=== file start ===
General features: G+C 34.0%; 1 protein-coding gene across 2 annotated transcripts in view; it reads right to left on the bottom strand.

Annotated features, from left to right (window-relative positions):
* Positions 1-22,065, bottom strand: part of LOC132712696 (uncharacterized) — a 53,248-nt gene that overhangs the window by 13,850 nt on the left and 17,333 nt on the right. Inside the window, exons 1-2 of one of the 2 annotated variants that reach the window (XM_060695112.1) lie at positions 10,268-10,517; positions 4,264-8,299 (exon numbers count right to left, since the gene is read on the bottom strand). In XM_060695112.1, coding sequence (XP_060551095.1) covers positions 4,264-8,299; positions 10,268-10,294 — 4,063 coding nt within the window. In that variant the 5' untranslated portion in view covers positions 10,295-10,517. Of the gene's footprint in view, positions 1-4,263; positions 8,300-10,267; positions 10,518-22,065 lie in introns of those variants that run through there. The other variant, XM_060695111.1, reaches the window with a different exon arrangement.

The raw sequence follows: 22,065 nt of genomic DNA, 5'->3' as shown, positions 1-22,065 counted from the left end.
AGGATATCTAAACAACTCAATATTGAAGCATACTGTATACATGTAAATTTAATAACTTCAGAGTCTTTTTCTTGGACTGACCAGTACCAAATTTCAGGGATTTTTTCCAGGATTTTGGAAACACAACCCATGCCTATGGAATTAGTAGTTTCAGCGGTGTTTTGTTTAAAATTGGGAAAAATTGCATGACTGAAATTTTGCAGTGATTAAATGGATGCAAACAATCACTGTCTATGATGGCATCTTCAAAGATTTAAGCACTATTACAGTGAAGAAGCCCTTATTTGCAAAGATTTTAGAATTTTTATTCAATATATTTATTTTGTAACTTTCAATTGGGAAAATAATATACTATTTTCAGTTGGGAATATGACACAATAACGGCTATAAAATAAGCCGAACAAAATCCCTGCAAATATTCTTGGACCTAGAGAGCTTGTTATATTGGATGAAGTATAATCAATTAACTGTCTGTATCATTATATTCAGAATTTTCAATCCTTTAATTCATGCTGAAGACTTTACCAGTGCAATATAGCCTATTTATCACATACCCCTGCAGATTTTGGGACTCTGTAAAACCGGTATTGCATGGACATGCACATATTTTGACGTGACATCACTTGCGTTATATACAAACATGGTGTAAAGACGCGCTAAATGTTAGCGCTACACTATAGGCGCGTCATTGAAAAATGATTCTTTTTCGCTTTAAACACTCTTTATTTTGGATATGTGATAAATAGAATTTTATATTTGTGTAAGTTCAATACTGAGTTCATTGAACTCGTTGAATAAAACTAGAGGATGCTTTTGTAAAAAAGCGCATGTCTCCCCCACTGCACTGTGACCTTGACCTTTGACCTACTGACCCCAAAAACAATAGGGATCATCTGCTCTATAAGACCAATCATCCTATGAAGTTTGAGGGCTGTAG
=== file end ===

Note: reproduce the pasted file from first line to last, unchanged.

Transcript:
General features: G+C 34.0%; 1 protein-coding gene across 2 annotated transcripts in view; it reads right to left on the bottom strand.

Annotated features, from left to right (window-relative positions):
* Positions 1-22,065, bottom strand: part of LOC132712696 (uncharacterized) — a 53,248-nt gene that overhangs the window by 13,850 nt on the left and 17,333 nt on the right. Inside the window, exons 1-2 of one of the 2 annotated variants that reach the window (XM_060695112.1) lie at positions 10,268-10,517; positions 4,264-8,299 (exon numbers count right to left, since the gene is read on the bottom strand). In XM_060695112.1, coding sequence (XP_060551095.1) covers positions 4,264-8,299; positions 10,268-10,294 — 4,063 coding nt within the window. In that variant the 5' untranslated portion in view covers positions 10,295-10,517. Of the gene's footprint in view, positions 1-4,263; positions 8,300-10,267; positions 10,518-22,065 lie in introns of those variants that run through there. The other variant, XM_060695111.1, reaches the window with a different exon arrangement.

The raw sequence follows: 22,065 nt of genomic DNA, 5'->3' as shown, positions 1-22,065 counted from the left end.
AGGATATCTAAACAACTCAATATTGAAGCATACTGTATACATGTAAATTTAATAACTTCAGAGTCTTTTTCTTGGACTGACCAGTACCAAATTTCAGGGATTTTTTCCAGGATTTTGGAAACACAACCCATGCCTATGGAATTAGTAGTTTCAGCGGTGTTTTGTTTAAAATTGGGAAAAATTGCATGACTGAAATTTTGCAGTGATTAAATGGATGCAAACAATCACTGTCTATGATGGCATCTTCAAAGATTTAAGCACTATTACAGTGAAGAAGCCCTTATTTGCAAAGATTTTAGAATTTTTATTCAATATATTTATTTTGTAACTTTCAATTGGGAAAATAATATACTATTTTCAGTTGGGAATATGACACAATAACGGCTATAAAATAAGCCGAACAAAATCCCTGCAAATATTCTTGGACCTAGAGAGCTTGTTATATTGGATGAAGTATAATCAATTAACTGTCTGTATCATTATATTCAGAATTTTCAATCCTTTAATTCATGCTGAAGACTTTACCAGTGCAATATAGCCTATTTATCACATACCCCTGCAGATTTTGGGACTCTGTAAAACCGGTATTGCATGGACATGCACATATTTTGACGTGACATCACTTGCGTTATATACAAACATGGTGTAAAGACGCGCTAAATGTTAGCGCTACACTATAGGCGCGTCATTGAAAAATGATTCTTTTTCGCTTTAAACACTCTTTATTTTGGATATGTGATAAATAGAATTTTATATTTGTGTAAGTTCAATACTGAGTTCATTGAACTCGTTGAATAAAACTAGAGGATGCTTTTGTAAAAAAGCGCATGTCTCCCCCACTGCACTGTGACCTTGACCTTTGACCTACTGACCCCAAAAACAATAGGGATCATCTGCTCTATAAGACCAATCATCCTATGAAGTTTGAGGGCTGTAG